Edith Bland (née Nesbit) (15 August 1858 4 May 1924) was a popular and influential English author of children's adventure stories under the name of "E. Nesbit".
E. Nesbit was unusual for her time in writing children's stories set in the real world, instead of in a made-up fantasyland, although many of them (such as Five Children and It) contain fantasy elements.
Works by E. Nesbit with their own trope page include:
- Five Children and It (and sequels)
- The Railway Children
- The Story of the Treasure Seekers (and sequels)
Other works by E. Nesbit provide examples of:
- Call a Pegasus a "Hippogriff": Trope Namer. In "The Book Of Beasts", the hero must summon a creature identified as a hippogriff to save his city from a dragon. The creature that appears is what most people would identify as a pegasus, a winged horse. To be fair, you can't say that a hippogriff isn't a winged horse (or that a pegasus isn't technically part horse, part bird for that matter). It's also possible that Nesbit figured that the word pegasus must only refer to the Pegasus.
- Curious as a Monkey: The protagonist of "The Caves and the Cockatrice":His inquiring mind led him to take clocks to pieces to see what made them go, to take locks off doors to see what made them stick. It was Edmund who cut open the India rubber ball to see what made it bounce, and he never did see, any more than you did when you tried the same experiment.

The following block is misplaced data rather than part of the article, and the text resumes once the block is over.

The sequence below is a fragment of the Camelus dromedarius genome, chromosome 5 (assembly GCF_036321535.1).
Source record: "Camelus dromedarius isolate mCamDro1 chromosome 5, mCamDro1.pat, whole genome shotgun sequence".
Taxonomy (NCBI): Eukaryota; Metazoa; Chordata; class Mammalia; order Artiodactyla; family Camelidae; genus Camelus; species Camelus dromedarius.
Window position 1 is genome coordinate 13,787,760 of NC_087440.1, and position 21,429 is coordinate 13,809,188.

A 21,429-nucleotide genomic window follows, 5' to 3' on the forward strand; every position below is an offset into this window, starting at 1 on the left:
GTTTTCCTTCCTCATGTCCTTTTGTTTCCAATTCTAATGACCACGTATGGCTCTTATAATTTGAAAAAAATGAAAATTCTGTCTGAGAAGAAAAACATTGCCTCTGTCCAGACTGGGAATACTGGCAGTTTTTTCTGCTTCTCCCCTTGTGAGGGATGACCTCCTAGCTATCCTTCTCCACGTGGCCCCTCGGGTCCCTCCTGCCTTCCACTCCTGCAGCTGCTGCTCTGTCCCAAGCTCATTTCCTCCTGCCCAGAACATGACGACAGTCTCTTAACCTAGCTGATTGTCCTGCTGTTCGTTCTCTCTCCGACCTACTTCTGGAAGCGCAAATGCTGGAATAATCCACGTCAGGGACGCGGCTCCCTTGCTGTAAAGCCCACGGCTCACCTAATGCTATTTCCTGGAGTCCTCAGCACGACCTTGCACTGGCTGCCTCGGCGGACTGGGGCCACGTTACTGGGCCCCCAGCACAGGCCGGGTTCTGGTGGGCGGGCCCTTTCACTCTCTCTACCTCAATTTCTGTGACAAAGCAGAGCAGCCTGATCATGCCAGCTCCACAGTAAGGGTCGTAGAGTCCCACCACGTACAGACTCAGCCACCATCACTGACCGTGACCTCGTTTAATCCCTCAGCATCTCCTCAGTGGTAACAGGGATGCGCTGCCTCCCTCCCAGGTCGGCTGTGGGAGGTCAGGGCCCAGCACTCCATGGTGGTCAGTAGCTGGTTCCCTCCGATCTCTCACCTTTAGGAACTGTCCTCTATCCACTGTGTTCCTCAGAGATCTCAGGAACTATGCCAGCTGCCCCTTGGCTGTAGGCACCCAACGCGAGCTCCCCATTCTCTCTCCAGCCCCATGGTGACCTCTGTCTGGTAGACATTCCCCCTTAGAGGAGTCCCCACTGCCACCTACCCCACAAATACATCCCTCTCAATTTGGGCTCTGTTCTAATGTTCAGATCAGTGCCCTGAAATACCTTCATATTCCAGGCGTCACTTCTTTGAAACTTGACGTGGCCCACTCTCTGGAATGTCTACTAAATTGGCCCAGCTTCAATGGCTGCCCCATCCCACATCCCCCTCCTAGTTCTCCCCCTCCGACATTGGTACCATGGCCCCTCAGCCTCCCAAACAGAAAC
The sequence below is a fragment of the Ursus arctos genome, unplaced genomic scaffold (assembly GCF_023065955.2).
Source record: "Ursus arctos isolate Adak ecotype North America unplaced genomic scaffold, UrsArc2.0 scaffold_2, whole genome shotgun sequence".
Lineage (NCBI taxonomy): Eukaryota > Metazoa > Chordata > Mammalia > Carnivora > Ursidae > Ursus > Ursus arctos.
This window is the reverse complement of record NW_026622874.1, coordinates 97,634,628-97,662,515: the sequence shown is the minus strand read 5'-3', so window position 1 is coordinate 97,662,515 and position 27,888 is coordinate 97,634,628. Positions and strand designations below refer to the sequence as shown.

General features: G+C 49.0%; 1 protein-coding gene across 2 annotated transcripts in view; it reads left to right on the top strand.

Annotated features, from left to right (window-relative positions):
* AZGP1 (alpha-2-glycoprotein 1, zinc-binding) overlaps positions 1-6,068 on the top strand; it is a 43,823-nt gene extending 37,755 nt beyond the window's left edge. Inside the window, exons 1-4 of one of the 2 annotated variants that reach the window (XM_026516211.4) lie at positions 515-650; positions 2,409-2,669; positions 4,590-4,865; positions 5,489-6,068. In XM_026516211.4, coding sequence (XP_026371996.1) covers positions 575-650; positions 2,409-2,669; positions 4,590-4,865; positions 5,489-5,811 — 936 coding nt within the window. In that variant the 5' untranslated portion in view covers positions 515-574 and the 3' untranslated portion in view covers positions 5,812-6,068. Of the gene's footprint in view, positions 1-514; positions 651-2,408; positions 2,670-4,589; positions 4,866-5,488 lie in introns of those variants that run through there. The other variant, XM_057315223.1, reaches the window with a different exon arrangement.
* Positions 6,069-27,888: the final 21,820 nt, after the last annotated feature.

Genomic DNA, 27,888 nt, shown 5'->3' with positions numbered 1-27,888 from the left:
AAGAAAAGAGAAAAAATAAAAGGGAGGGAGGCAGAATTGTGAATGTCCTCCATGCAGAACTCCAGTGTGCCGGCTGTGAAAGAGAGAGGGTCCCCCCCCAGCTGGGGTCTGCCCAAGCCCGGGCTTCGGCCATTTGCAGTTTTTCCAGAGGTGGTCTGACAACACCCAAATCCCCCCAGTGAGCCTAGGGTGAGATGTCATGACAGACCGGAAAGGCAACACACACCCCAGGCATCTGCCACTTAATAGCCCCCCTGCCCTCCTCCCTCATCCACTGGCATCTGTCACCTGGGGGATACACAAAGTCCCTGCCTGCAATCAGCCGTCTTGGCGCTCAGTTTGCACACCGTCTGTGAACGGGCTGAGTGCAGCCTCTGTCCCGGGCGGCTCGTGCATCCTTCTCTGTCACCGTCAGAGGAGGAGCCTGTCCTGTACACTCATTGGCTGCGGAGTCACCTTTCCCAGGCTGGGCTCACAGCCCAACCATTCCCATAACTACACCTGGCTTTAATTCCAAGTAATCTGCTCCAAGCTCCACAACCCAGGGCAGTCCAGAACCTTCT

- It Was Here, I Swear!: The end of "The Caves and the Cockatrice"
- Moustache de Plume, ambiguous initials subtype
- Our Dragons Are Different: "The Dragon Tamers" includes a Western style dragon covered nose to tail in rusty armor plating; after a set of adventures (including a fight with a giant), he ends up befriending the blacksmith's son and the other children in the village, after which the armor falls off and the dragon turns out to be the world's first cat.
- Taken for Granite: Kathleen in The Enchanted Castle is turned into marble after carelessly wishing she was a statue (because statues are cool - temperature-wise, that is). She remains conscious, but fortunately being a statue is very comfortable and calming. Kathleen knows everything will turn out fine as all she has to do is wait patiently. Later averted when all the statues come to life, Kathleen among them, and she begins to panic. The animate statues however are still marble rather than flesh and blood.